Multi-process model considered harmful AKA too much IPC


#1

I’ve spent the last two months working on an Electron app for personal knowledge repository which supports high quality PDF and HTML annotations.

Initially I was making steady progress but now I’m in a quagmire of IPC.

I think this is starting to look like an anti-pattern.

In one sense the multi-process model is great because apps are separated but if you’re in the SAME app you spend a ton of time thinking about maintaining and sharing state and passing messages back and forth between processes and windows.

Typescript makes things easier because you can at least type the messages so you have a good schema for what’s being sent but state and lifecycle become a huge problem.

  1. What context is this code in? Renderer? Main? It’s hard to keep track.

  2. What if you’re communicating between two windows? What if one of the windows vanishes? Do you restart it? How to you get that window to resume state?

  3. You now have to maintain order to determine when the second window is open and when it’s ready to receive messages.

I mean I guess you could solve #2 and #3 by making your entire app crash if any of the windows are closed. You’re still stuck with IPC but maybe you could make it less hectic.

I think if the ‘window as an isolated process’ model were fixed this wouldn’t be as much of a problem. This way two renderer models could run in the same process.

Additionally, it seems silly for local apps to have two processes (main and renderer) if they’re just going to render and work with local content.

The model is inherited from the web world where it makes sense of course - just not much sense for our typical usage in a desktop model.

I’m not sure the main/renderer model could be broken though unless you embedded Node within Chromium…


#2

The multi-process model isn’t just part of how Electron is built. It’s part of Chrome, and I doubt that it would be trivial to change that. I am not a pro Electron developer, but based on what I do know, I feel like there are workarounds for most of your issues.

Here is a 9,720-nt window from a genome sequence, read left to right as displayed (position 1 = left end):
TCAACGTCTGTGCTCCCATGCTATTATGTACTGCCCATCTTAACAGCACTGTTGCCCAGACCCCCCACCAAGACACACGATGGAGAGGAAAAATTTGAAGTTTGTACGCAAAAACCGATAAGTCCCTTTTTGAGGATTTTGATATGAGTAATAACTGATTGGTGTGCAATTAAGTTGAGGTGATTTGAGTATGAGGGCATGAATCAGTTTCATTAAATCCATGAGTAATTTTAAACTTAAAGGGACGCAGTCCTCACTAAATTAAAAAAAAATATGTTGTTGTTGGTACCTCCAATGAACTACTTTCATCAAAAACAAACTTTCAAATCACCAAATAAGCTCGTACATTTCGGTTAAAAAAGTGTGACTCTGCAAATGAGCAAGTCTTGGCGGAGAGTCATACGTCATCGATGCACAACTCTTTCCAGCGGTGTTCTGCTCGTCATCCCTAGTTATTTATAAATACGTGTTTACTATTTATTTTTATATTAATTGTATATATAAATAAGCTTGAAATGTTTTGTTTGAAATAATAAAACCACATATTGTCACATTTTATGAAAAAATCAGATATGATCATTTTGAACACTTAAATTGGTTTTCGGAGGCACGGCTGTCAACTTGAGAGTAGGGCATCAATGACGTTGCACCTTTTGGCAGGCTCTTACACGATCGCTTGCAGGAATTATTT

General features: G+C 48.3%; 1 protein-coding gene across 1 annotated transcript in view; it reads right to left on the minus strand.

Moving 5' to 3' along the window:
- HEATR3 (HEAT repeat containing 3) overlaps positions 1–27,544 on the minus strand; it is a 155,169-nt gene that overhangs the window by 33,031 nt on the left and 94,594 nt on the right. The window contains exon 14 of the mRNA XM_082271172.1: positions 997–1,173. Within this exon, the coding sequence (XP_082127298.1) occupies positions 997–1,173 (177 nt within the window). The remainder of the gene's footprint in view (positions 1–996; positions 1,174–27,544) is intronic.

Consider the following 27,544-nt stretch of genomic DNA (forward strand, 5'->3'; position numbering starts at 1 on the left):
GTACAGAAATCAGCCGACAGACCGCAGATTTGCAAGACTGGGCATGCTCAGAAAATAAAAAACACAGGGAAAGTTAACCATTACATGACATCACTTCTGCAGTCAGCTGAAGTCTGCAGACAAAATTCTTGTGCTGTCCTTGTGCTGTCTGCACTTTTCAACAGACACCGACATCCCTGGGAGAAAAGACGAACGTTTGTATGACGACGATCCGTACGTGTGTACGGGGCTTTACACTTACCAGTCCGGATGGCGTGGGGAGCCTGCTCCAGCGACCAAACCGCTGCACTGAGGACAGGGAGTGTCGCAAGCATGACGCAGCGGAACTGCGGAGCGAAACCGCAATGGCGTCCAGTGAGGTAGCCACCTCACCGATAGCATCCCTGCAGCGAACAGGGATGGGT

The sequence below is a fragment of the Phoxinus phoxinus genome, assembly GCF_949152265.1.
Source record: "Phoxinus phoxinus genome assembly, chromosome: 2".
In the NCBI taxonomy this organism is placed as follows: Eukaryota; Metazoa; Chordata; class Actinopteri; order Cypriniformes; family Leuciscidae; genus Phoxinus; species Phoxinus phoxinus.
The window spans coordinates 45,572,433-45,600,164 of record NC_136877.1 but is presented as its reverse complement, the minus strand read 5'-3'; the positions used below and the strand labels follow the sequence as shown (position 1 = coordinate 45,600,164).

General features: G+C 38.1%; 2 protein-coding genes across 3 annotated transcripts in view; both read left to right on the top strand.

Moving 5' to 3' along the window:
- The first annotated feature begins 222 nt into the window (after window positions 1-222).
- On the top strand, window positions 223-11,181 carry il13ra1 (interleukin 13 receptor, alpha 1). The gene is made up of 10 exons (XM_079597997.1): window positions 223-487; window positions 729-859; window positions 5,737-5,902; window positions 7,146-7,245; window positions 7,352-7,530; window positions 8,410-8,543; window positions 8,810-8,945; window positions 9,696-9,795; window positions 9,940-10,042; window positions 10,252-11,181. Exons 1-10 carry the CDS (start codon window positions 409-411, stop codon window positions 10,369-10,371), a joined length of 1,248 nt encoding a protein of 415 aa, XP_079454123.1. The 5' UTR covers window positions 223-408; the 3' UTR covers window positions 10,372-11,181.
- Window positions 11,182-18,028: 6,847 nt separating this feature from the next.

You could institute a practice of having global variables that get created when a new process is created, which can then be asked about at any time. If you’re concerned about your code files, the best solution is probably to keep them in distinct folders. All of your “desktop application” code can go in one folder and get referenced by package.json so that Electron runs that when it starts, and that code can look in a separate folder for your web app. Then you will know the context based on which folder your file is in.

What if you’re communicating between two windows? What if one of the windows vanishes? Do you restart it? How to you get that window to resume state?

Atom solves this by constantly serializing important data to storage. That way, you can freeze the whole system and everything you need is kept in JSON waiting to be deserialized.

If it’s important for your UI to have multiple windows that work in concert, you can create child windows to make it easier for your main window to communicate with them. You probably shouldn’t be using IPC for that, if you are.

Additionally, it seems silly for local apps to have two processes (main and renderer) if they’re just going to render and work with local content.

One of the very useful features of Electron is how you can take a fully functional web app and just stick it on your desktop with little work needed. Sometimes you want to do some things with the system, and in that case the local code element will run in the main process and open a window to display the web app when it has done whatever it needs to do. A single process would probably mean that apps that are designed to run in both browser and Electron, such as Discord, Slack, and Calypso, wouldn’t be quite so smooth to develop.